Editorial: Farmers and climate change
The fight of a farmer on the front line of climate change
By Martin Nikolov
Farm workers are rarely portrayed in a good light about climate change, but in reality, farmers have been at the forefront of adapting to climate change through innovation. Spurred on by market signals rather than regulation, farmers are rapidly developing green production methods. Although they have done their part, increased regulation has made it unreasonably more difficult for farmers with quality produce to stay in business.
Earlier this month, members of the American Conservation Coalition and Young Americans for Liberty were invited to visit Wilcox farms to get a glimpse of how farmers are surviving amid growing regulations in the world. USDA constantly puts on farm workers.
In recent years, many farmers have risen to the challenge of tackling climate change by taking action themselves through innovations such as solar-powered chicken coops. to improve self-sufficiency, sell precooked eggs for the convenience of the customer and go organic which can significantly reduce the carbon footprint. Even big producers like Lost Farms in Maryland are using solar power for their barns because it’s good for the environment and the bottom line.
As consumers increasingly demanded organic and ethically sourced foods, many farmers began raising cage-free chickens to help keep chickens healthy and disease-free. It’s seemingly minor changes like these that the Wilcox family have made that keep the farm afloat and its products competitive in the market. Adapting to consumer needs – such as selling pre-cooked eggs to make food preparation easier for the consumer – is essential to economic survival.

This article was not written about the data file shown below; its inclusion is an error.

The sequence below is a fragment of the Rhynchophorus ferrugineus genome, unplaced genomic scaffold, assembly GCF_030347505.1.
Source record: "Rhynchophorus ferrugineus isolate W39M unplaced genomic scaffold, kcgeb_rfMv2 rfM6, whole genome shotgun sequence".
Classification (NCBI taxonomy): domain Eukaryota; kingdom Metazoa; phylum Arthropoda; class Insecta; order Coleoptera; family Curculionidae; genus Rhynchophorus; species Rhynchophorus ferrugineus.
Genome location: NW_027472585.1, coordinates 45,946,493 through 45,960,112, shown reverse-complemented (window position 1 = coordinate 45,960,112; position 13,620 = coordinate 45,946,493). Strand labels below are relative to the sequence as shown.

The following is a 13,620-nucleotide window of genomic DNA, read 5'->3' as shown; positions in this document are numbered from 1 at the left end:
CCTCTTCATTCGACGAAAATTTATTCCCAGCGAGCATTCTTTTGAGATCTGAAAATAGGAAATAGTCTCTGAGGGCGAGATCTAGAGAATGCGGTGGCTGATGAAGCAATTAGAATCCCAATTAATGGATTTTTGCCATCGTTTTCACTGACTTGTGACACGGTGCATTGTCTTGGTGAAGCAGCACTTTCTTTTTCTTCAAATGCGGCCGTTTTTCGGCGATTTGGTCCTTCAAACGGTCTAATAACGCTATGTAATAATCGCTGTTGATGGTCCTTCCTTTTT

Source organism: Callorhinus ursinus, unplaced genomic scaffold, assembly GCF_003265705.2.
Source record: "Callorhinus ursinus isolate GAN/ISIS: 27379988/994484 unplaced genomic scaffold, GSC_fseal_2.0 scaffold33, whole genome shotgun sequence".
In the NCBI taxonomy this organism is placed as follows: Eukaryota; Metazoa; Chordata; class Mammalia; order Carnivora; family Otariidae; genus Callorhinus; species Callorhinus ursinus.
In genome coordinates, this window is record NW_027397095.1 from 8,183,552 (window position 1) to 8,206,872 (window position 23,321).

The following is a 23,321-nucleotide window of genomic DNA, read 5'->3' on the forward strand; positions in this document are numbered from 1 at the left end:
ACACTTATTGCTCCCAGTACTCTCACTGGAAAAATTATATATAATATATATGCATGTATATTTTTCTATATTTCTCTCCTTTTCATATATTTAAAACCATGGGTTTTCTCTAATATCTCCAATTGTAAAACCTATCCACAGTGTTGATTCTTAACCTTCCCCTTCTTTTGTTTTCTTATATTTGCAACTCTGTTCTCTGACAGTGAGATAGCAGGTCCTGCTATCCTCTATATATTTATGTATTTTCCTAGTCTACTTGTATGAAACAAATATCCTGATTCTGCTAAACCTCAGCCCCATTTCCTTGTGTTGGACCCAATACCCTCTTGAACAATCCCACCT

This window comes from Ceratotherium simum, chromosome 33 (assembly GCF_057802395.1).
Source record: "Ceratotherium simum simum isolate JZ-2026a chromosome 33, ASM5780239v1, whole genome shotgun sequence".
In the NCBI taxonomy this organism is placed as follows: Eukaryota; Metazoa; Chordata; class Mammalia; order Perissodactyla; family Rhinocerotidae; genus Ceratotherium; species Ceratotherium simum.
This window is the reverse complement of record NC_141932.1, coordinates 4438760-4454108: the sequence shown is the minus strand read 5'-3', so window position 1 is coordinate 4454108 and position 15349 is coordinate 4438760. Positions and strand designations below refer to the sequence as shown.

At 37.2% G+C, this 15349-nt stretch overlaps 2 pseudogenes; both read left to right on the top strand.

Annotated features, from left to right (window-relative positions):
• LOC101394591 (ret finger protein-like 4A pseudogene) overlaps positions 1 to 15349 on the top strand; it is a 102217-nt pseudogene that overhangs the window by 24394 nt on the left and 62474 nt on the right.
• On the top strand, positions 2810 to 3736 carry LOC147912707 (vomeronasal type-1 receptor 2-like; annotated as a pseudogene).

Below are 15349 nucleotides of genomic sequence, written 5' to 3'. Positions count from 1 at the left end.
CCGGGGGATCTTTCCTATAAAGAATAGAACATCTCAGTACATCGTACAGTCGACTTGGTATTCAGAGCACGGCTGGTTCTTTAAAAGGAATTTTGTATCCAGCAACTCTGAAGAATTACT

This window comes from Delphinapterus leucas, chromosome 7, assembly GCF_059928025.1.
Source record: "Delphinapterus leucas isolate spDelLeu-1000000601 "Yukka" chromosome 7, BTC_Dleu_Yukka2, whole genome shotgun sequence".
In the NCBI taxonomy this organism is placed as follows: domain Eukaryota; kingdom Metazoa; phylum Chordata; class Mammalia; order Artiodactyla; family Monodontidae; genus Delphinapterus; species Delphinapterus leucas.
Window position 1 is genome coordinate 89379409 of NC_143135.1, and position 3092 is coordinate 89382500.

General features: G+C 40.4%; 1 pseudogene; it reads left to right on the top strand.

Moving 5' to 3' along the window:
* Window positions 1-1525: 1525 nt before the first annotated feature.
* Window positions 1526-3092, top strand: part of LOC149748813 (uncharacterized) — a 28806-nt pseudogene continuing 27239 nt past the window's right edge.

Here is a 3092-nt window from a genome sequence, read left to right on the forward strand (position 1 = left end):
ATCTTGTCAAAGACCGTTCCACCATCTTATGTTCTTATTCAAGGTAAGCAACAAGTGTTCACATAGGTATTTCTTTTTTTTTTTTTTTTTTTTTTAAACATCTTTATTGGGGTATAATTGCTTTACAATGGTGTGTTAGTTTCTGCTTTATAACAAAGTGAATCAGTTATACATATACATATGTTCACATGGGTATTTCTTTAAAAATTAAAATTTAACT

Adaptation is nothing new for Wilcox Farm, which has been around since 1919. Each generation has struggled to stay in business, but they have kept the lights on by listening to market demands and adapting accordingly. . For example, the Wilcoxes ultimately made the difficult decision to give up beef entirely and devote their farm to raising healthy chickens in the early 2000s.
That being said, this is an extremely volatile business and farmers of all people care most about being energy efficient as climate change affects them the most. Because farmers depend on natural resources to grow crops, they feel the effects of extreme weather and higher temperatures before almost anyone else. This is why sustainable agriculture is so important and the deployment of natural climate solutions – such as crop rotation, changing livestock diets or planting cover crops – is such an important discussion right now. .
The free market has always been the best indicator of consumer demand, especially farmers. In modern times, consumers are increasingly concerned about where their food comes from. Farmers adapt to these demands and they should not be punished by the government through more regulations. In addition, top-down regulatory approaches tend to disproportionately affect small agricultural businesses. This is not only economically destructive, but also counterproductive in tackling climate change. Farmers should have the autonomy to do what is best for their farmers, without unnecessary government intervention.
Unless they want to make matters worse, politicians who believe in regulating our way out of climate change should steer clear of the agriculture industry. The market is able to regulate itself and the constant increase in regulations is not helping anyone. Policy should be framed around incentives to help farms switch to more sustainable practices, rather than sanctions by DC politicians who have no experience in the industry.
Martin Nikolov is a libertarian activist who visited Wilcox Farm with the American Conservation Coalition.